SWEDEN – Ratings agency Standard & Poor’s says “large and sustained” pension surpluses in the pension system will see the government becoming a net creditor.
“Thanks to large and sustained surpluses in the pension system, the general government will become a net creditor in 2005,” S&P said in a report.
“As in Denmark, the net debt position remains significantly negative, compensated by a creditor position in equity holdings, thanks to advanced pension systems in both countries.”
“Net government debt is near zero thanks to accumulated surpluses in the pensions sector,” it added.
General government debt, which consolidates pension fund holdings of Swedish government paper, is expected to decline to an estimated 52% of gross domestic product at the end of this year – falling to 48% by the end of 2006.
The pension reform that allowed pension funds to place a larger portion of their assets abroad had helped to lower foreign debt, S&P said.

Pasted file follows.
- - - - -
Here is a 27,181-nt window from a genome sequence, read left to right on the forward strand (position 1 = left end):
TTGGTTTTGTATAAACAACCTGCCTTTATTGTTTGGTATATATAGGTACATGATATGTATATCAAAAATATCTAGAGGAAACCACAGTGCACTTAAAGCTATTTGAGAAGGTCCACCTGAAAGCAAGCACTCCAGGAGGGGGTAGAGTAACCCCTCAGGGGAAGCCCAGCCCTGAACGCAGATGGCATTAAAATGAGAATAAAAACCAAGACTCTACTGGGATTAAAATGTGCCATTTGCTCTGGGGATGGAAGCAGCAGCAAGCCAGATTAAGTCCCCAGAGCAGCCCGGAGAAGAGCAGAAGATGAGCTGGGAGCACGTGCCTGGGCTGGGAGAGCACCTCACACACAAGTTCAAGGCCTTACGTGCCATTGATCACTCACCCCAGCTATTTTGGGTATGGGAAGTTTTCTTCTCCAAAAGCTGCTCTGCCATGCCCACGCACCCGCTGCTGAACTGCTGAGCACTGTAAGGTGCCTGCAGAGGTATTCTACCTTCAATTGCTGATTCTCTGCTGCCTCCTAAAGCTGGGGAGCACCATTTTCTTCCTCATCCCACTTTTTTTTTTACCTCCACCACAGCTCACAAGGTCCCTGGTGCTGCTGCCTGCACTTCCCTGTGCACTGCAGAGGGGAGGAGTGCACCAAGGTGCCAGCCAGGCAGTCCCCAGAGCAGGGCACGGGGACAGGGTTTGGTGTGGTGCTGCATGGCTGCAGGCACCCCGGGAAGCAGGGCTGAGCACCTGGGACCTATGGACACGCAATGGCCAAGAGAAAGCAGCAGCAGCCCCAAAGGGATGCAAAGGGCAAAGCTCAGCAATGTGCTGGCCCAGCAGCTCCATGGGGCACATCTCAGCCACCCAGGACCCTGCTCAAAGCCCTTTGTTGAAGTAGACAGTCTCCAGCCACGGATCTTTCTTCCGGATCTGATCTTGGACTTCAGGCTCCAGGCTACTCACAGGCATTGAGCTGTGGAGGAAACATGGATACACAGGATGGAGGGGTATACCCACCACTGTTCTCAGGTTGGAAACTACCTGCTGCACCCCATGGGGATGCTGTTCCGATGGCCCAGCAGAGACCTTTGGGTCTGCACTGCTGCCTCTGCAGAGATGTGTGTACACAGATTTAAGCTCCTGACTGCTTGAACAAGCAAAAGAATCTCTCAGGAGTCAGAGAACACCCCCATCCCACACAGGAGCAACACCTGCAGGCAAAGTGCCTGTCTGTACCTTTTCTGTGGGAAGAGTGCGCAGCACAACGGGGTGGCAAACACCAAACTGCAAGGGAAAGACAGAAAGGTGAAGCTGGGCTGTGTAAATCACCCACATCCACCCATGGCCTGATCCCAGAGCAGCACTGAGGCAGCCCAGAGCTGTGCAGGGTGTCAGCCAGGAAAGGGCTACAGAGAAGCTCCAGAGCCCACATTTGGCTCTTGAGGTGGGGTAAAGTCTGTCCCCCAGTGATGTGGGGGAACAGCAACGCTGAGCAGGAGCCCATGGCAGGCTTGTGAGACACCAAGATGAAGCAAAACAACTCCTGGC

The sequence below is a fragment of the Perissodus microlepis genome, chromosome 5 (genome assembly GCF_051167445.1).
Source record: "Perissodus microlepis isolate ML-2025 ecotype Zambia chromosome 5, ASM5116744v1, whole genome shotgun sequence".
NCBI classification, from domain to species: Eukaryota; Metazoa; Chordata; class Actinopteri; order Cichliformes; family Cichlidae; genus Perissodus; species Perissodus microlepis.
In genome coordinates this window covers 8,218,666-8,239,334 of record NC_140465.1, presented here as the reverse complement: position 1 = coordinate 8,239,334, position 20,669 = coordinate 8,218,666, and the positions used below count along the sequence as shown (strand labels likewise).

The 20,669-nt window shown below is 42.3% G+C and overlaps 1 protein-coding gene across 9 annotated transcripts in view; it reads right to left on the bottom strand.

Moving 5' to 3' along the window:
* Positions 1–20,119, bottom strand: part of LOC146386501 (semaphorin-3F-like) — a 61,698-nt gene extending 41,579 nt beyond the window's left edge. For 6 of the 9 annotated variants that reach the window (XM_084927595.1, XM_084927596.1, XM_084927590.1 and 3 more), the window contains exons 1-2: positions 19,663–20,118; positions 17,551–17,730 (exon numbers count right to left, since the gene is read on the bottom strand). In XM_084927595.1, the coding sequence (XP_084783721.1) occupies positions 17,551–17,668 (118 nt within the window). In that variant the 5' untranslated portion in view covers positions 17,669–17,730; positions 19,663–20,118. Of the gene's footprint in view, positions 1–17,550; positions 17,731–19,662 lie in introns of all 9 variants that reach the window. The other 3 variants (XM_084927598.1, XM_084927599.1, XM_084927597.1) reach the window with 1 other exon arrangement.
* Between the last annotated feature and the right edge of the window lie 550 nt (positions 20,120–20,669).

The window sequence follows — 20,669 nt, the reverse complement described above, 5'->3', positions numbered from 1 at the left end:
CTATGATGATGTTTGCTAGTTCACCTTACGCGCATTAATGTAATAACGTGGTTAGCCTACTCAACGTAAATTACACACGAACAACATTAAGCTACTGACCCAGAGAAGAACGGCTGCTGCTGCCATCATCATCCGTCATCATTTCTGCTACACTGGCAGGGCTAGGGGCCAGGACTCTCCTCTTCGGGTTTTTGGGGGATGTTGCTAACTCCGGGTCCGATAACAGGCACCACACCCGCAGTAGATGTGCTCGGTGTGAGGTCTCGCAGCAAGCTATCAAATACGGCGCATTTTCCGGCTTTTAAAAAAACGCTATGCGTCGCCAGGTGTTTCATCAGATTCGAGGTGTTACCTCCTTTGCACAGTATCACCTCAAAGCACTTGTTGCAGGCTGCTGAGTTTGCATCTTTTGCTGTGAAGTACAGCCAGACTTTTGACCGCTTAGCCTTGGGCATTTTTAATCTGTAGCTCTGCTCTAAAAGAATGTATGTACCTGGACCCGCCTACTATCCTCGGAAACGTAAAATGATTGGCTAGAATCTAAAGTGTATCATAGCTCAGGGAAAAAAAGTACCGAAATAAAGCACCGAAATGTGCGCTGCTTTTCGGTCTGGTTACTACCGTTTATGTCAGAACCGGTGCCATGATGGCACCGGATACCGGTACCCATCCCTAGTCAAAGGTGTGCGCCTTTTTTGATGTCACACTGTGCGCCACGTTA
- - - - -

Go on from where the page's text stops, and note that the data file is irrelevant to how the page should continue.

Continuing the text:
And it said that Swedish pension funds have around 12% foreign currency exposure, “given expectations that the krona will continue to appreciate going forward”. They face a 25%-30% limit on such exposure, it added.
The agency raised Sweden’s long-term foreign-currency Ratings to 'AAA', with a stable outlook. It said the move was prompted by “prudent macroeconomic policies, continued improvement in external liquidity, and declining government debt levels”.
S&P said that sustained general government surpluses are forecast to lower the gross general government debt burden to 50% of gross domestic product by the end of 2005, from 54% at the end of 2002.